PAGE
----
Plaintiff's claims against the ALJ, the IRS Director of Practice, and the agency prosecutors were based on their official acts in the agency disbarment proceeding. The record reflects that at a hearing the district court granted them absolute immunity. Because these parties are entitled to absolute immunity, they were properly dismissed from the case. See Butz v. Economou, 438 U.S. 478, 512-17 (1978).
The Walker defendants were granted summary judgment on their arguments that plaintiff's claims were time-barred and the statements were absolutely privileged. Plaintiff advanced claims against these defendants for defamation, malicious abuse of process and conspiracy to commit malicious abuse of process, based on testimony given in February of 1994 by defendant Stephen M. Walker pertaining to the administrative proceeding. Plaintiff's complaint was filed in October of 1997. The district court fully addressed the statute-of-limitations defense in relation to defamation claims against several federal defendants in its October 31, 2000 memorandum opinion. Also in that memorandum opinion, the district court addressed plaintiff's constitutional malicious process claims as they related to several federal defendants. Applying the standards set out above, we affirm the summary judgment granted to the Walker defendants for substantially the same reasons stated in the memorandum opinion for granting summary judgment to the federal defendants on similar claims.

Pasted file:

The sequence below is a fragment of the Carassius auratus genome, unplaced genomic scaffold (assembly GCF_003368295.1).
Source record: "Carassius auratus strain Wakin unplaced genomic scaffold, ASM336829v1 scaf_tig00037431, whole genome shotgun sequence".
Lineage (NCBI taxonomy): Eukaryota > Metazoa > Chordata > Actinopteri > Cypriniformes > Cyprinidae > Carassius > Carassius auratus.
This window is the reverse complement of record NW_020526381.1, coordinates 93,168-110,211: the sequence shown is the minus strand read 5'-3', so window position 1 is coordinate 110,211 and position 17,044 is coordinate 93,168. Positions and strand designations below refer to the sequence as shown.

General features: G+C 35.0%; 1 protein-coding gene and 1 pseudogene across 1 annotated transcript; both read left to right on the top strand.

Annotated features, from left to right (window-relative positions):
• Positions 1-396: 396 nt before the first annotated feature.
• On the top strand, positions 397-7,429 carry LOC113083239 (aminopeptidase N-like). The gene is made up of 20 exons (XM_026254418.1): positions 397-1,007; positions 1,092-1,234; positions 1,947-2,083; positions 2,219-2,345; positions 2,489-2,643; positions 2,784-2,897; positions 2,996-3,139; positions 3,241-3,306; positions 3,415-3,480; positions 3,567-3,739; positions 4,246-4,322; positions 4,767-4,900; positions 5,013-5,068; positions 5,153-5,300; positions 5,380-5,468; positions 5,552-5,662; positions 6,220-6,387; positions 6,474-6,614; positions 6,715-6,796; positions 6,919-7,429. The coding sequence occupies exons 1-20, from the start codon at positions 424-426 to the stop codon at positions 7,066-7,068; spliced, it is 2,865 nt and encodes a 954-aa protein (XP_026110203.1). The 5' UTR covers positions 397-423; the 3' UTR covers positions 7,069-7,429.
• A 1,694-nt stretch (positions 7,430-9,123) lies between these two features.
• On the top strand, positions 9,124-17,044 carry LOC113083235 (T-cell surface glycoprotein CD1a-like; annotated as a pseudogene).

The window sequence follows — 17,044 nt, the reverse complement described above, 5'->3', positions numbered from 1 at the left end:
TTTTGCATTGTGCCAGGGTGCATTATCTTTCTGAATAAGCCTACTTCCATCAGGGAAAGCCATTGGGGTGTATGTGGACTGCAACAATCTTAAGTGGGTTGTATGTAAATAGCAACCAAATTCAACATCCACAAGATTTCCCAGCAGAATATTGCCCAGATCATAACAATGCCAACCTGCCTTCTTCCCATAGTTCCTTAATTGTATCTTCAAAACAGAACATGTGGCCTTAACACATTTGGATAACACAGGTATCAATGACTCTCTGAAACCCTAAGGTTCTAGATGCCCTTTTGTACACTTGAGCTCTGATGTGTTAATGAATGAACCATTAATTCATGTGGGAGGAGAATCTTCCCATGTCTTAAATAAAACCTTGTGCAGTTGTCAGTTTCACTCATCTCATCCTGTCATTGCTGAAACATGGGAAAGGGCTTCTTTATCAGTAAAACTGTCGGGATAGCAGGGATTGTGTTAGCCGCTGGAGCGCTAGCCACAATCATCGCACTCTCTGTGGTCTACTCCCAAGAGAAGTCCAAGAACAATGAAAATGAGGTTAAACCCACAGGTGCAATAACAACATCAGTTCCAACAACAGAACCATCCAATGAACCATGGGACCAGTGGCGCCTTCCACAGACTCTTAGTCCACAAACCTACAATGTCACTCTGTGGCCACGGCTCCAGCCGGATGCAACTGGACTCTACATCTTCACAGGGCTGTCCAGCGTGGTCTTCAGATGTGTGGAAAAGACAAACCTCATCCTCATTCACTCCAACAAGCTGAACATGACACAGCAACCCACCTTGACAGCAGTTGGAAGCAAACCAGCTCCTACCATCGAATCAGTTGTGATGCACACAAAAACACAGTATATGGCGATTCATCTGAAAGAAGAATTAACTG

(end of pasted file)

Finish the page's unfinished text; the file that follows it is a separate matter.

Plaintiff's claims against the AICPA were based on vicarious liability for the statements of defendant Walker. They were dismissed for failure to state a claim upon which relief can be granted. Plaintiff offers no authority for his position that the AICPA, a national professional organization of CPAs, is vicariously liable for Mr. Walker's statements. Accordingly, dismissal was proper.
Plaintiff's claims against the remaining defendants were disposed of in the thorough and comprehensive memorandum opinion referenced above. We have carefully reviewed the record on appeal, as well as the briefs submitted by the parties. Applying the standards set out above, we affirm the district court's disposition of these claims for substantially the same reasons stated in the October 31, 2000 memorandum opinion.
Finally, plaintiff requests a remand to a different district court judge. Because we affirm the district court's judgment, there will be no remand. Even so, "conclusions, rumors, beliefs, and opinions are not sufficient to form a basis for disqualification." Hinman v. Rogers, 831 F.2d 937, 939 (10th Cir. 1987).
The judgment of the United States District Court for the District of New Mexico is AFFIRMED. The mandate shall issue forthwith.
Entered for the Court
Bobby R. Baldock
*. This order and judgment is not binding precedent, except under the doctrines of law of the case, res judicata, and collateral estoppel. The court generally disfavors the citation of orders and judgments; nevertheless, an order and judgment may be cited under the terms and conditions of 10th Cir. R. 36.3.